By Kei Uekawa and TEDDY. Released in Japan as “Uchinukareta Senjou wa, Soko de Kieteiro” by Fujimi Fantasia Bunko. Released in North America by Yen On. Translated by Roman Lampert.
It’s hard not to think about 86 when reading this new Yen On series, and I do wonder if war-torn teens fighting hopeless battles and getting blown to bits’ is a new light novel trend like villainess otomes. That said, if it’s trying to be another 86 it’s not too bad, getting a majority of the parts right. The main plot itself runs on a plot device I personally dislike, and there some tonal dissonance about a third of the way through, but when the book is being serious it’s very good at ramping up the tension and showing us a young, driven man who wants to end war and the white-haired, mysterious girl who is here to help him do so – and also tease and mock him, because it’s still a light novel. We even have an unlucky childhood friend of sorts. And while it doesn’t hit on ‘war is hell’ quite as much as 86, certainly war is not portrayed in a positive light here at all.
We open with Rain, a military academy soldier who manages to escape certain death by way of mysterious silver bullets he finds on the ground. Indeed, this war is run on ‘magic bullets’, each of which have a different function. The bullets Rain finds, when they kill a person, erases them and everything they achieved from existence. Later he discovers the owner, a young girl named Air, who arrives at the Military Academy where he normally is when war is not omnipresent and proceeds to explain that she is a ghost that is being forced to return whenever war is at its worst. She wants to use Rain to stop this endless cycle. Unfortunately, his partner and not-quite-girlfriend Athly is not happy with this, and what’s more, just eliminating the right people from history does not always solve the problem.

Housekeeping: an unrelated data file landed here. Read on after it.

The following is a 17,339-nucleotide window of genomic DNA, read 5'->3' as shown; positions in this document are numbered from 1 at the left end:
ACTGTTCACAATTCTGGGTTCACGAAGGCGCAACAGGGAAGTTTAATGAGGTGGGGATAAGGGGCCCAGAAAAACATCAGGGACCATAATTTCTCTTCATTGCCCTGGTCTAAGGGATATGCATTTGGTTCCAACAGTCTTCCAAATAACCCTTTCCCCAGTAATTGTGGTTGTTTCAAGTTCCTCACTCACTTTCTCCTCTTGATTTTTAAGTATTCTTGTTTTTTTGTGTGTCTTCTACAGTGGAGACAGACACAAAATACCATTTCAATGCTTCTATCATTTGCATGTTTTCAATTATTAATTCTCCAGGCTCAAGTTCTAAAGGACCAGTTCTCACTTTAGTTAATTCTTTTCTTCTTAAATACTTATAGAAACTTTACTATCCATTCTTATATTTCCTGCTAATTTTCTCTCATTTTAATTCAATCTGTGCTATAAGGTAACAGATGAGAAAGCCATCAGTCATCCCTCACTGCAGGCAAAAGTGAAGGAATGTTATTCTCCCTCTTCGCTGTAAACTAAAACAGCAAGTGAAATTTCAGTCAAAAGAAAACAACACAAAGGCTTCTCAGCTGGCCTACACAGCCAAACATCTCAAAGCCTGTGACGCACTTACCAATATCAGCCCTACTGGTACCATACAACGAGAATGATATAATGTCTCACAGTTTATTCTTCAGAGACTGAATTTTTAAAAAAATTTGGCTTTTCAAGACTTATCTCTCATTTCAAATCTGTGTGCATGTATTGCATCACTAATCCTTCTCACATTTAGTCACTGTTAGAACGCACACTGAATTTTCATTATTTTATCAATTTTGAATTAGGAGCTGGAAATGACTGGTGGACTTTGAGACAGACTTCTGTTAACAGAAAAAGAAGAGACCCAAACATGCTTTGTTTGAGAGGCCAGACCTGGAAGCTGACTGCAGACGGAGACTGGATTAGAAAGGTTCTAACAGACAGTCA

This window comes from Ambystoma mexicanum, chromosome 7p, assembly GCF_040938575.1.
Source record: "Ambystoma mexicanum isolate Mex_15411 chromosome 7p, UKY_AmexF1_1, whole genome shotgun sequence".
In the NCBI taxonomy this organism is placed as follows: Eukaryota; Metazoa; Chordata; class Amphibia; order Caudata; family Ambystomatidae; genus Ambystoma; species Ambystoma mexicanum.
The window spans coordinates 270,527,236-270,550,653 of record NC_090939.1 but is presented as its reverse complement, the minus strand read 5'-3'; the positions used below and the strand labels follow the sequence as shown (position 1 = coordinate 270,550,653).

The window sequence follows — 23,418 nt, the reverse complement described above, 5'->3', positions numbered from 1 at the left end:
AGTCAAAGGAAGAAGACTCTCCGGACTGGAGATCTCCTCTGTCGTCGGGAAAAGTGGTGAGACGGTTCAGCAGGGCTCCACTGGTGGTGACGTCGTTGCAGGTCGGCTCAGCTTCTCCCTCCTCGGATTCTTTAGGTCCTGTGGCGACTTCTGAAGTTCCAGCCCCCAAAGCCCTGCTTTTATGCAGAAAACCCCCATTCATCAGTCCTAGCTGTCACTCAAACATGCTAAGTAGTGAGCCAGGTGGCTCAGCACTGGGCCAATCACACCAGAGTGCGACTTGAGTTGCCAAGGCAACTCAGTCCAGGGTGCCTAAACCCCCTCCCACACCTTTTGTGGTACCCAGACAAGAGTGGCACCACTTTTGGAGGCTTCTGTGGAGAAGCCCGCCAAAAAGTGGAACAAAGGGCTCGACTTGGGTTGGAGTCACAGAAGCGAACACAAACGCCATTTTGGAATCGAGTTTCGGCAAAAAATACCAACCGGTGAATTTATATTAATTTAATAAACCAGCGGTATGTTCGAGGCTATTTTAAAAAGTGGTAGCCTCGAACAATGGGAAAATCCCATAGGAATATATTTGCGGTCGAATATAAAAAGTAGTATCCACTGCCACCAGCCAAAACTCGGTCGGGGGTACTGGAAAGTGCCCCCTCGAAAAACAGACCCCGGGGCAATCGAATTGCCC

Let’s start with the issues I had. First of all, the ‘if you kill the man who invented cars there won’t be cars’ rule of time travel is very, very dumb. To be fair, near the end of the book we see that her analogy is not all it’s cracked up to be, but it’s still bad. Secondly, the section of academy life about 1/3 of the way through the book, which is meant to be a light-hearted bit of breathing space in an otherwise grim book, feels like it belongs in a different novel entirely. That said, setting up Athly as the cute normal girl with a crush on our hero does end up paying off later on down the line. As for Rain and Air, I am hoping, based on plot spoilers that I won’t get into, that they avoid their own romantic relationship. Honestly, romance seems secondary here to warfare, and that’s fine.
To sum up: this is a decent, solid debut for those who like grim war stories and fantasy/magic-based soldiering. I’ll be getting the next book.